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Speak No Evil, Do No Harm

A New Legal Standard for Professional Speech Regulation

Introduction

Few Supreme Court cases, with the possible exception of Dred Scott v. Sandford,1 have attained more notoriety in the modern legal academy than Lochner v. New York.2 In Lochner, the Supreme Court recognized an expansive right to economic liberty that trumped certain city regulations governing bakery management—an “economic liberty” that many modern critics associate with the skyrocketing wealth inequality of the American Gilded Age. And when President Donald J. Trump began to assemble his Cabinet—a Cabinet laden with prominent businesspersons promising regulatory cutbacks3—the specter of Lochner was again conjured forth, bringing with it fearful images of sweatshops, child labor, and the Triangle Shirtwaist Factory fire.

While Lochner is almost exclusively invoked today in pejorative contexts, its broad-based affirmation of economic liberty has not been forgotten, specifically with regard to the question of occupational licensing. Such licensing, while often taken as a given in certain professions like medicine or law, has given rise to numerous controversies surrounding government regulations.4 Should the government require the owner of a one-woman business, dedicated to braiding hair in the traditionally expressive African style, to possess a cosmetology license?5 Can a municipality pass an ordinance barring any person—other than a professionally licensed guide—from giving tours within its boundaries?6 In the face of regulatory hurdles like these, which too often seem engineered to protect entrenched interests against upstart competition, the libertarian promise of Lochner acquires a peculiar appeal.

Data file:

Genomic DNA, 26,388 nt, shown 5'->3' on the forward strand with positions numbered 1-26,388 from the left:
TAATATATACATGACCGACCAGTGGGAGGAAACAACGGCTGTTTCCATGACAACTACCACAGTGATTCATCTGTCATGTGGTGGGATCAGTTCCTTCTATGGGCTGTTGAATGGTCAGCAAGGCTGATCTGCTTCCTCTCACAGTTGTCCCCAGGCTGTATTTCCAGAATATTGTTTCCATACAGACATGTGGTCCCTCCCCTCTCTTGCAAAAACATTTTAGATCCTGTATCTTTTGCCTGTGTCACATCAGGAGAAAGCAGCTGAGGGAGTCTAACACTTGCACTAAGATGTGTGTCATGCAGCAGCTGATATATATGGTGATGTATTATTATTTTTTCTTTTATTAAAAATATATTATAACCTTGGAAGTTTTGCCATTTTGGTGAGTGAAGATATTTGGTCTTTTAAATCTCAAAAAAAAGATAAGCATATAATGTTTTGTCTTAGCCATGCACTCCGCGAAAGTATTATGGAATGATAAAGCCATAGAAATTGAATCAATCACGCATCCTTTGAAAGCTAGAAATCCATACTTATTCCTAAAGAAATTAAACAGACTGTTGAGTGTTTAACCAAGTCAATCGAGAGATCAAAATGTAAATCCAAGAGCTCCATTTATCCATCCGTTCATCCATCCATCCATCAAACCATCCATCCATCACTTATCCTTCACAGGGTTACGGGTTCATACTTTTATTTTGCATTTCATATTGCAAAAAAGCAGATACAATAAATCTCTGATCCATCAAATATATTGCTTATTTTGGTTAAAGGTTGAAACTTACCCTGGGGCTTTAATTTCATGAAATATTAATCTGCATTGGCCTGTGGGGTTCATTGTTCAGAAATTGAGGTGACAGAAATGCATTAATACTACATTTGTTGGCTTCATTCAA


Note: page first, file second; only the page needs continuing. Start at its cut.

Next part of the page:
Spurred on by widespread examples of apparently absurd state regulations, litigators have creatively wielded the First Amendment’s guarantee of free speech against burdensome restrictions. And as free speech-based challenges to occupational licensing requirements proliferate, courts and scholars find themselves facing a challenging theoretical question: to what extent can free speech be differentiated from those types of “professional conduct” traditionally subject to regulation and licensing?

This Essay sketches and defends a theoretical framework by which courts can move beyond this dilemma—a pragmatic, functionalist standard for regulating professional speech based on risk of permanent harm. This standard, based on a principle already telegraphed by the Supreme Court, recognizes the concerns of Lochner’s many critics while simultaneously adopting a strong default position favoring professionals’ right to speak unhindered.

Occupational Licensing, Protectionism, and the Regulatory State

Occupational licensing requirements date back to the early days of the American Republic,7 but such laws did not gain widespread traction until the era of the Industrial Revolution.8 Professionals’ speech was largely free from outside constraints. And while a right to occupational freedom is not explicitly enumerated in the Constitution, the Supreme Court observed in 1889 that “[i]t is undoubtedly the right of every citizen of the United States to follow any lawful calling, business, or profession he may choose, subject only to such restrictions as are imposed upon all persons of like age, sex, and condition.”9

Occupational freedom, however, has been scaled back over time by a regime of ever-expanding professional licensing standards. This mandatory licensing, described in a recent White House report as “a form of regulation that requires individuals who want to perform certain types of work to obtain the permission of the government,”10 has proliferated: fully a quarter of today’s jobs require, in at least one state, a license.11 Mandatory occupational licenses can take a variety of forms and impose a broad range of obligations upon their holders, but they share one element in common: a worker performing certain types of work without a license will be subject to official penalties.